Last year saw a turning tide for the energy sector. For the first time, renewable energy overtook fossil fuels as the largest source of UK electricity for a full year, with renewable energy from wind, solar, water and wood contributing 42% to UK electricity, compared to 41% for gas and coal derived energy. The EU also had a record-breaking year, with renewable energy overtaking fossil fuels for the first time. Less energy consumption over lockdown, combined with one of the mildest winters on record, led to reduced demand on the national grid. Similar effects were seen in the oil industry, with the price of oil plummeting over the course of the pandemic due to reduced demand and oversupply. BP is now predicting that renewables could make up as much as 60% of the world’s primary energy needs by 2050, depending on the scenario.
Commodities markets thrive on volatility, but the last year has been particularly unstable and there are many variables that could influence the market again – economic stability, post-pandemic habits (e.g. transport and travelling), and new legislation. The market is also becoming more varied and more competitive, with more players, more varied commodities, and more focus on decarbonisation. Then there’s the balance between those countries focused on climate change and reducing emissions, and the rapidly growing demand for energy in developing countries. With the market sliding decisively towards renewable, energy trading has also had to adapt. In this blog, I explore how the sector is changing.
Last year saw a more aggressive approach to tackling climate change from government officials. In November, the government released a 10-point plan for achieving the government’s net-zero by 2050 target, and in December announced a goal to reduce carbon emissions by 68% by 2030. Meanwhile, the EU moved forward with setting its 55% by 2030 reduction target as part of its journey to net-zero emissions by 2050.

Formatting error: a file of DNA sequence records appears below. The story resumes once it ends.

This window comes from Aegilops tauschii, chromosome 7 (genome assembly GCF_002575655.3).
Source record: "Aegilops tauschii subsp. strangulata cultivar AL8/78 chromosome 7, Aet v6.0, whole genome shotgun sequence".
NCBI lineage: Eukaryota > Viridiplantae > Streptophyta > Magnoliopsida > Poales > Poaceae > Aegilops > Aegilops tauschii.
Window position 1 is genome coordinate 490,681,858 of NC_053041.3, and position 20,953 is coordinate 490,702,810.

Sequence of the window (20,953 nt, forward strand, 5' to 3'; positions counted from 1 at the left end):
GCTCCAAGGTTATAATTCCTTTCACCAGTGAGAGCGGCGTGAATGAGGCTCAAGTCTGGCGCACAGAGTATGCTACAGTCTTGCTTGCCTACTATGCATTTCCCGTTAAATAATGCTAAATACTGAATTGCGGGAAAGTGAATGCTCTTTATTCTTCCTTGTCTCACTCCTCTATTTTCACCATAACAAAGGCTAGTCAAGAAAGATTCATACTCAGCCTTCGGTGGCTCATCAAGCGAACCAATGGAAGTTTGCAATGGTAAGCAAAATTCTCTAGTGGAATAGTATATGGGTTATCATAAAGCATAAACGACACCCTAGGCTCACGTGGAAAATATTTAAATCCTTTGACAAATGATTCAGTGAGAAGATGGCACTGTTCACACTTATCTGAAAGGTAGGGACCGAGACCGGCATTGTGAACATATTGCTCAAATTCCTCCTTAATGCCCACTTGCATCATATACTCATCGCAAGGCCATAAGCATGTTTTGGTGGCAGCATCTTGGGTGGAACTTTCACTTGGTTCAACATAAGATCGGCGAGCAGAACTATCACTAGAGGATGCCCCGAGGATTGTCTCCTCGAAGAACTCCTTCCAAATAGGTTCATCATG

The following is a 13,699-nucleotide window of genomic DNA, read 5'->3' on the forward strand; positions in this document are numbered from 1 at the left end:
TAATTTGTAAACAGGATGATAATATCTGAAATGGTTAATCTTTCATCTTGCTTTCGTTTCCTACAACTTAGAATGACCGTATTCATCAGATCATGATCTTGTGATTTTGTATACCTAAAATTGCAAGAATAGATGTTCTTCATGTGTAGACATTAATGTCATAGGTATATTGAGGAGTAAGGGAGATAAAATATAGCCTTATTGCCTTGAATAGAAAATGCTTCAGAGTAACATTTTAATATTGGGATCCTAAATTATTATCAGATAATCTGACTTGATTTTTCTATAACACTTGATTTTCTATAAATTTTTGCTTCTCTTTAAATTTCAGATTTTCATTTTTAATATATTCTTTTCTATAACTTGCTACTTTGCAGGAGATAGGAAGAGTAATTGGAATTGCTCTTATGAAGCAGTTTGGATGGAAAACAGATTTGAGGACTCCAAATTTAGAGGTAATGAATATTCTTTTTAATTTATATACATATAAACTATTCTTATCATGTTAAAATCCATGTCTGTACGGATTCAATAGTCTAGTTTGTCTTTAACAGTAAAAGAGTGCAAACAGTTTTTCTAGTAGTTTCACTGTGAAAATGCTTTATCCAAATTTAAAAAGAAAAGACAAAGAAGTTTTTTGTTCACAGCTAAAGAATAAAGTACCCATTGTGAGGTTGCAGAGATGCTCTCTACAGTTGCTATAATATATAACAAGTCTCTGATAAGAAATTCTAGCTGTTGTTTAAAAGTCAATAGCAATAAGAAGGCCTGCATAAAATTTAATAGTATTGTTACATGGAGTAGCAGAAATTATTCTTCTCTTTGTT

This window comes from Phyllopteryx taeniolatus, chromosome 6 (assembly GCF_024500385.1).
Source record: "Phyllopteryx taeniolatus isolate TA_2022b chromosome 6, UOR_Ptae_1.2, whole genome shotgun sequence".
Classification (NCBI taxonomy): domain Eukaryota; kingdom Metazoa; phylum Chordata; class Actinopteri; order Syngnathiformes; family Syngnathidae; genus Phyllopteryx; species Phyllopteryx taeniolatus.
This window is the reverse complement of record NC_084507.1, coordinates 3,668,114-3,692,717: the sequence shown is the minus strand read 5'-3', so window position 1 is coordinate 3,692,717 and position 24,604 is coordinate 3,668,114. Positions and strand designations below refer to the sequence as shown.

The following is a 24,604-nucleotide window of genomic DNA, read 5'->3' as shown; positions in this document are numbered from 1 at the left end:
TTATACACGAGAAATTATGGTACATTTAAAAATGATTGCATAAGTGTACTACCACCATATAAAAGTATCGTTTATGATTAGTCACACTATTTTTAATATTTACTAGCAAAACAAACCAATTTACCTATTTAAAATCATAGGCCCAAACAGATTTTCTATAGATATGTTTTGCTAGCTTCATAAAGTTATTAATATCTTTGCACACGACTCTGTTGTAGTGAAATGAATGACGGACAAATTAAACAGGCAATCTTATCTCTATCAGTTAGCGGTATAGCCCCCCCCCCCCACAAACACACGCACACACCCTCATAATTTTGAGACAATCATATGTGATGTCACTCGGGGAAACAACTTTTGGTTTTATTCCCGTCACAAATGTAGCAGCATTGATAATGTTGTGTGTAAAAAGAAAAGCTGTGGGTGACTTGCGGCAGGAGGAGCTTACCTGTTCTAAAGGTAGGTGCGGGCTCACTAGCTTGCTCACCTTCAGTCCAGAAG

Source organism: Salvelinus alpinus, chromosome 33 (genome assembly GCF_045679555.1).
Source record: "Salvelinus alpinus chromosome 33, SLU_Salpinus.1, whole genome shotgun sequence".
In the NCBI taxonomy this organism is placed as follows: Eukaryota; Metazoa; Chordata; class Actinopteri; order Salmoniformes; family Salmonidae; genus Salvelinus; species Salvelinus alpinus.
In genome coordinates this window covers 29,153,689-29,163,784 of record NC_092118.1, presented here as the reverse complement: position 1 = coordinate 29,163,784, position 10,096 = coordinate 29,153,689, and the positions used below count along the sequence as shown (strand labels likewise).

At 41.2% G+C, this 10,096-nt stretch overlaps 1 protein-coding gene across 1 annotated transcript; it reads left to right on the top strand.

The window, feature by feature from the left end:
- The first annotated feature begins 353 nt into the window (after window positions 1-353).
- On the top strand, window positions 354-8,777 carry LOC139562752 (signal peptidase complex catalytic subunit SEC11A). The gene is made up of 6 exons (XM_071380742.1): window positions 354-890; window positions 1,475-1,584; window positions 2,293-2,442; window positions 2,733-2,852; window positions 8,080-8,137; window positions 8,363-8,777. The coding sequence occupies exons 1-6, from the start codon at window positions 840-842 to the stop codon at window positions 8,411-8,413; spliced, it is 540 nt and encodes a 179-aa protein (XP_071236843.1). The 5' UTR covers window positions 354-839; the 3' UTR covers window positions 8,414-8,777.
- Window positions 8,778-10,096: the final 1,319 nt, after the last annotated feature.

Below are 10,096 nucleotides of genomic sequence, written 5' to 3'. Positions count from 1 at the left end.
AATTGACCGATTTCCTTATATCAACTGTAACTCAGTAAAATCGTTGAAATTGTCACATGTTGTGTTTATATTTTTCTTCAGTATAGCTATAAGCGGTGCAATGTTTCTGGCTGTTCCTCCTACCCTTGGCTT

While the pandemic pressed pause on many projects, the lifting of restrictions will see the creation of more renewable energy sources – with the government planning on doubling subsidies for onshore, offshore, solar, wind and tidal schemes in 2021, amid a host of targets – such as generating 40GW from offshore wind farms by 2030. Many energy companies have already sensed this shift and adapted accordingly, with key players like Shell and BP committing to net-zero emissions by 2050 targets.
Energy trading has always been volatile, but in recent years – enabled by digitisation and globalisation – trading markets have become more fast-paced and reactive. Increasingly, energy markets are interconnected, with global gas and power markets often linked to each other in trading circles, and influenced by events on the world stage.
Commodity trading has become more competitive, with industrial companies buying directly on wholesale markets, independent companies offering services for smaller buyers, and energy companies expanding into new markets and going toe-to-toe with niche suppliers on new commodities.
Meanwhile, improvements in connectivity have enabled trading in real-time, advances in artificial intelligence have supported automation and algorithm-based trading for day-ahead and intraday trades, and early-stage blockchain technology is being used to improve transparency for transactions and support peer-to-peer trading.
Against this backdrop, the future of renewable energy trading is interesting. Natural energy sources can be less reliable and energy trading businesses will need to bake in optionality and scenario plan in order to protect profitability as they diversify their portfolios.